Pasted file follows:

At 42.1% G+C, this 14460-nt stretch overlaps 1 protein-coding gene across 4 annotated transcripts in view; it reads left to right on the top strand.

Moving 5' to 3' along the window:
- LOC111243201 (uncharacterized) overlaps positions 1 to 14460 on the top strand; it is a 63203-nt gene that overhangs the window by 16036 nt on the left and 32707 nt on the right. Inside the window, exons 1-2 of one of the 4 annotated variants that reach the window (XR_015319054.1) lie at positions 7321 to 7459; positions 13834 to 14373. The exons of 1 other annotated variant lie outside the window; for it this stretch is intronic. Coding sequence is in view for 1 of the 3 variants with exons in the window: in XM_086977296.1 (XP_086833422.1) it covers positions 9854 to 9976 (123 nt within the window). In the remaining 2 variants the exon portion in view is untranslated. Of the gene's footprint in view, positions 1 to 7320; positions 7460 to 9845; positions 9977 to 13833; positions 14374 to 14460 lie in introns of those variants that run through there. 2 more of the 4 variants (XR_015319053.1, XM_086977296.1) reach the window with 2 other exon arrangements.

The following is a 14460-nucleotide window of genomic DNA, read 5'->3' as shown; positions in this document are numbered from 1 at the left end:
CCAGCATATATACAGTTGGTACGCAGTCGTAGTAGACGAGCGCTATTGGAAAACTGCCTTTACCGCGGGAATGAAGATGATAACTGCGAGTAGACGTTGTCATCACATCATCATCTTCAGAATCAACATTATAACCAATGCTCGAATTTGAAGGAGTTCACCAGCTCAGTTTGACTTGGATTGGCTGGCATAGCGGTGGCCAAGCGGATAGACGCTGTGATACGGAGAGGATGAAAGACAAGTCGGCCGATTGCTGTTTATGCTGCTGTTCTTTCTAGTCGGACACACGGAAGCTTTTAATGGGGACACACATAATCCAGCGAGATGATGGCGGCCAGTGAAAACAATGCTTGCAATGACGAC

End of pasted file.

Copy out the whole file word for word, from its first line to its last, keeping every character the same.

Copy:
At 42.1% G+C, this 14460-nt stretch overlaps 1 protein-coding gene across 4 annotated transcripts in view; it reads left to right on the top strand.

Moving 5' to 3' along the window:
- LOC111243201 (uncharacterized) overlaps positions 1 to 14460 on the top strand; it is a 63203-nt gene that overhangs the window by 16036 nt on the left and 32707 nt on the right. Inside the window, exons 1-2 of one of the 4 annotated variants that reach the window (XR_015319054.1) lie at positions 7321 to 7459; positions 13834 to 14373. The exons of 1 other annotated variant lie outside the window; for it this stretch is intronic. Coding sequence is in view for 1 of the 3 variants with exons in the window: in XM_086977296.1 (XP_086833422.1) it covers positions 9854 to 9976 (123 nt within the window). In the remaining 2 variants the exon portion in view is untranslated. Of the gene's footprint in view, positions 1 to 7320; positions 7460 to 9845; positions 9977 to 13833; positions 14374 to 14460 lie in introns of those variants that run through there. 2 more of the 4 variants (XR_015319053.1, XM_086977296.1) reach the window with 2 other exon arrangements.

The following is a 14460-nucleotide window of genomic DNA, read 5'->3' as shown; positions in this document are numbered from 1 at the left end:
CCAGCATATATACAGTTGGTACGCAGTCGTAGTAGACGAGCGCTATTGGAAAACTGCCTTTACCGCGGGAATGAAGATGATAACTGCGAGTAGACGTTGTCATCACATCATCATCTTCAGAATCAACATTATAACCAATGCTCGAATTTGAAGGAGTTCACCAGCTCAGTTTGACTTGGATTGGCTGGCATAGCGGTGGCCAAGCGGATAGACGCTGTGATACGGAGAGGATGAAAGACAAGTCGGCCGATTGCTGTTTATGCTGCTGTTCTTTCTAGTCGGACACACGGAAGCTTTTAATGGGGACACACATAATCCAGCGAGATGATGGCGGCCAGTGAAAACAATGCTTGCAATGACGAC